If R. Kelly—and, to a lesser degree, Keyshia Cole and Faith Evans—celebrates love's triumphs, Future Islands (Nov. 20, Music Hall of Williamsburg) are consumed with its failings. On their two most recent records, frontman Samuel Herring demonstrated a startling ability to perfectly summarize those little moments in which affection begins to pull apart. In the devastating "Where I Found You" from last year's In Evening Air, he forces himself to revisit every painful place that holds for him a memory of a lost love. "I remember our room/ and coming home to you," he sings sadly, as synths twinkle like spaceships in the background. That Herring's voice is a gruff, unsteady bark that often sounds like a controlled sob makes it perfectly suited to such wrenching subject matter. Even better is "The Great Fire," a duet with Wye Oak's Jenn Wasner, whose brittle yelp makes the perfect pairing for Herring's broken Casanova moan. "If you let me be there again/ I'll be still, I won't say a word," they sing to each other, two lovers separated by miles, each oblivious to the other's longing. It's in the cataloging of private pain, secret crushes and mangled decisions that Future Islands excels. The New York band Tempers (Nov. 19, Glasslands) are gloomier still, Jasmine Golestaneh's morose moan snaking under ice floes of guitar. Telepathe (Nov. 23, Cameo Gallery) take the same formula, but tweak it slightly—the vocals are brighter and higher, but the wash of minor-key synths bears the distinct tang of despair. Heavens Gate (Nov. 20, Death by Audio) is a bewitching blend of all of the above: dark-cloud music the softens punk's swagger with shoegaze's bellow and groan.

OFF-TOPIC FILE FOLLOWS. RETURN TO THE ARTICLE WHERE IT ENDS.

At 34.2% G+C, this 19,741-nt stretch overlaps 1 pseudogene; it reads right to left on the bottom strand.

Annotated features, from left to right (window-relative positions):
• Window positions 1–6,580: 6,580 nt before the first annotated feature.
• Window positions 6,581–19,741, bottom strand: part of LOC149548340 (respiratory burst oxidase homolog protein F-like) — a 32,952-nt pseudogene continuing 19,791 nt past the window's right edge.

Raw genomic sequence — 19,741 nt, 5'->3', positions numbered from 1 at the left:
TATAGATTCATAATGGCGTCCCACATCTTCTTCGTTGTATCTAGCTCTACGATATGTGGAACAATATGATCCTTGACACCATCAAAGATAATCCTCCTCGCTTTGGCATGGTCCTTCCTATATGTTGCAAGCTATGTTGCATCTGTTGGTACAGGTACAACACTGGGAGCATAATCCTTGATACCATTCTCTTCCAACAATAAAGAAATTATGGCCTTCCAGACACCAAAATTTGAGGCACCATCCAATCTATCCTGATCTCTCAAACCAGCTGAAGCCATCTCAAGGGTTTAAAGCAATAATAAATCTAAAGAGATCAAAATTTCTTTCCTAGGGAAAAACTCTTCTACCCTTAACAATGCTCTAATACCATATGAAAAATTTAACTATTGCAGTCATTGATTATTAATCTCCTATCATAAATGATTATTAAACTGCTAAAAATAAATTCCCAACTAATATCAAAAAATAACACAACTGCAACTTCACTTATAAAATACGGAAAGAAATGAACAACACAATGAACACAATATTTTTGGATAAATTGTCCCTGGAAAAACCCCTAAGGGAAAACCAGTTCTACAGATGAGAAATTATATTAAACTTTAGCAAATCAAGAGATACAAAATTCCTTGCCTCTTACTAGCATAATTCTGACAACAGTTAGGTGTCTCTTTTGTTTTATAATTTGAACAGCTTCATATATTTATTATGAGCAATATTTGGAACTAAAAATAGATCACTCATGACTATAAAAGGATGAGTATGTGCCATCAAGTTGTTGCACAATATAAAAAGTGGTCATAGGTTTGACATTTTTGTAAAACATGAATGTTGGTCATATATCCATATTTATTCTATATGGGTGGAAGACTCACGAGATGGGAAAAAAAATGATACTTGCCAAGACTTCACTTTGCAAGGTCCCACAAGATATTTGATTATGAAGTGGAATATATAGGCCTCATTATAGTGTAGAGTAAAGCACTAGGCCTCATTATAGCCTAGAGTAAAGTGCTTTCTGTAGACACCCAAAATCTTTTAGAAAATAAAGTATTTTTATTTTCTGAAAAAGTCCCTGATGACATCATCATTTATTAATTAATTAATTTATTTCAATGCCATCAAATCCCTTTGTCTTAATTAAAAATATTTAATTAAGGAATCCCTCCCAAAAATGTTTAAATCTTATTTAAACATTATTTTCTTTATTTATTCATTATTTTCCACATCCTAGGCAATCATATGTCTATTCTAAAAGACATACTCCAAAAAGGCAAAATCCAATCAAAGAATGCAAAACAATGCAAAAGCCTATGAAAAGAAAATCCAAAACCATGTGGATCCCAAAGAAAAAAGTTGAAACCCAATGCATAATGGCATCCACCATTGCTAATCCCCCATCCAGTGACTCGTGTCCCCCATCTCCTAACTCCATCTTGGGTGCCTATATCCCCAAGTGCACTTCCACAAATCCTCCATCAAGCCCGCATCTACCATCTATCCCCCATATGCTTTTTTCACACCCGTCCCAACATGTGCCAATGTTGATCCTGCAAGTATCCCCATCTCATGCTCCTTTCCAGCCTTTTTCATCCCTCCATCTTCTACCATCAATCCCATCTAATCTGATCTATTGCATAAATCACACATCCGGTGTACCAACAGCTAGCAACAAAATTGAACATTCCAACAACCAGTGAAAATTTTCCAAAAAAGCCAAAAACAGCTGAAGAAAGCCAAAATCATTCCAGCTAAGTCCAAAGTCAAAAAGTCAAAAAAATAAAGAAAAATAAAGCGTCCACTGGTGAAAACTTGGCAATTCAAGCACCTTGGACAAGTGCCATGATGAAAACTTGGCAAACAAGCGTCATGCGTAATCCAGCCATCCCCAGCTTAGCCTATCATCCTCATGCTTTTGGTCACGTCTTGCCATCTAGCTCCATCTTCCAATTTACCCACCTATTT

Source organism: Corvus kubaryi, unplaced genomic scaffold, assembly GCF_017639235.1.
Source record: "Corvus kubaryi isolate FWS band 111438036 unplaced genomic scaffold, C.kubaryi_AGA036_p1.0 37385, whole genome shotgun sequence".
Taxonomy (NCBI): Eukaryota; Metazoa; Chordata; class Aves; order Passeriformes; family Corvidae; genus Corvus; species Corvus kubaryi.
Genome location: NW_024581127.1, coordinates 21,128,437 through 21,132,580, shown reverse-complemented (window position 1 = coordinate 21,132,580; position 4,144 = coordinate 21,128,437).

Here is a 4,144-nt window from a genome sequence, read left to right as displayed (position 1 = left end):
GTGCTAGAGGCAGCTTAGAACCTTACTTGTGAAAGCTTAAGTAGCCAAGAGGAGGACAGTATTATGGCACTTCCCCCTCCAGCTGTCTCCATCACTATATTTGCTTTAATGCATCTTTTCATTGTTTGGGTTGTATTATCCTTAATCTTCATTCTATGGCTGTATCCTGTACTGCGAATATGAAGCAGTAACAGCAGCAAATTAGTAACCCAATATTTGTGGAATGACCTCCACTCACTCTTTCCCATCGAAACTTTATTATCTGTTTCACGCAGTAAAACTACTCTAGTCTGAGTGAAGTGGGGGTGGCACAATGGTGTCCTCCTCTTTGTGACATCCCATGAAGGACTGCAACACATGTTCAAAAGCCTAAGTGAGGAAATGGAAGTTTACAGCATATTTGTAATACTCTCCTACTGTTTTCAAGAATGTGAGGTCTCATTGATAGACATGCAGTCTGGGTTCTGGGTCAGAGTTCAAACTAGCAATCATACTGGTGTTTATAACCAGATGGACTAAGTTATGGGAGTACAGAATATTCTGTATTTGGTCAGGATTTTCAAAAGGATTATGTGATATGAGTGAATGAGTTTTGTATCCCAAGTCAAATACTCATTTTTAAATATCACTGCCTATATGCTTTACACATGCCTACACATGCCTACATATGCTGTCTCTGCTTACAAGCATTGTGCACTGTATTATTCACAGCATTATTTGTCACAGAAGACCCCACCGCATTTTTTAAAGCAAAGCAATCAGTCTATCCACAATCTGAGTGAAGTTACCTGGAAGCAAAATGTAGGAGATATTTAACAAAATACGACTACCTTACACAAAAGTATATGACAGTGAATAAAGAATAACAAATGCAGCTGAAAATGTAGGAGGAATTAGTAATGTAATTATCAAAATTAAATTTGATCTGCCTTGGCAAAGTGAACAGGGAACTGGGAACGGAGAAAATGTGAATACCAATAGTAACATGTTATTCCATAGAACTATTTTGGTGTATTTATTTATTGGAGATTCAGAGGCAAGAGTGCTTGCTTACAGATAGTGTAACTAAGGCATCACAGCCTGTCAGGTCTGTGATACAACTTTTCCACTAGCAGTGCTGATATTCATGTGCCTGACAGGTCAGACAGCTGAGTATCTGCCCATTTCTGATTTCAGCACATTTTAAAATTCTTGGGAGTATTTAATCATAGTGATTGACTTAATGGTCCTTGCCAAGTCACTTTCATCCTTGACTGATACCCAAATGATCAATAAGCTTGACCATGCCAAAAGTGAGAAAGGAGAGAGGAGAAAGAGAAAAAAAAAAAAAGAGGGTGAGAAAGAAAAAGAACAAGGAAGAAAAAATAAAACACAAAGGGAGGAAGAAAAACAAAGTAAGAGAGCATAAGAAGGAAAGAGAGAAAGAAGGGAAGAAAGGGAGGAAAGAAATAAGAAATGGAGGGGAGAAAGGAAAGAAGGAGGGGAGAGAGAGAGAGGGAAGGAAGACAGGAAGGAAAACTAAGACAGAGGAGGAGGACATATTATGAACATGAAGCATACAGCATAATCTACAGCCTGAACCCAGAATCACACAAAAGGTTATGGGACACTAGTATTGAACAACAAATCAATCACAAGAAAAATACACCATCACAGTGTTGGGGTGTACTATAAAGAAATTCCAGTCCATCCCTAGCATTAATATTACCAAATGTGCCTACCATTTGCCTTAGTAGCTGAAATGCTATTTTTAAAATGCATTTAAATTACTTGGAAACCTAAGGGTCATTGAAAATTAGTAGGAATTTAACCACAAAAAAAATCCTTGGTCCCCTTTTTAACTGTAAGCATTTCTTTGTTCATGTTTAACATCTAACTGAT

There's little bellow or groan in the recordings of Simone Dinnerstein (Nov. 19, Le Poisson Rouge); her approach to piano playing is warmer and softer and more emotional—deeply-felt phrasings that grant even the most familiar pieces surprising depth and contour. By now, her story is something of a classical music legend: she self-financed a recording of Bach's Goldberg Variations while she was pregnant with her son, which was sent along to the classical label Telarc, who released it to much fanfare. It went on to scale the Billboard charts and establish Dinnerstein—who took a somewhat circuitous path to success—as something of a classical music superstar. Now that she is established, she shows no signs of tempering her idiosyncratic approach. On the just-released Something Almost Being Said, she takes a sidelong approach to pieces by Bach and Schubert, fiddling with the phrasing and expanding and contracting tempos at will. Her defiantly individualistic playing has caused consternation among some critics, but then Dinnerstein never seemed the kind of performer especially interested in appealing to convention. Her quirks are her greatest asset. That has long been the case, of course, with Bob Dylan (Nov. 21, Barclay's Center), whose fast-and-loose approach to his own catalog allows him to write his songs anew with each performance. For a time, Conor Oberst (Nov. 21, Carnegie Hall) was branded a devout Dylan disciple by over-eager critics, but his work has gotten more barbed and ragged since then. Tegan and Sara (Nov. 19, Bowery Ballroom) followed a similar trajectory, morphing quickly from the singer-songwriter approach of their early years to embrace ice-cold new wave. Joan as Policewoman (Nov. 20, Rockwood Music Hall) is smoother and more direct, making languid, grown-up pop music that at times recalls the melodic languor of Aimee Mann.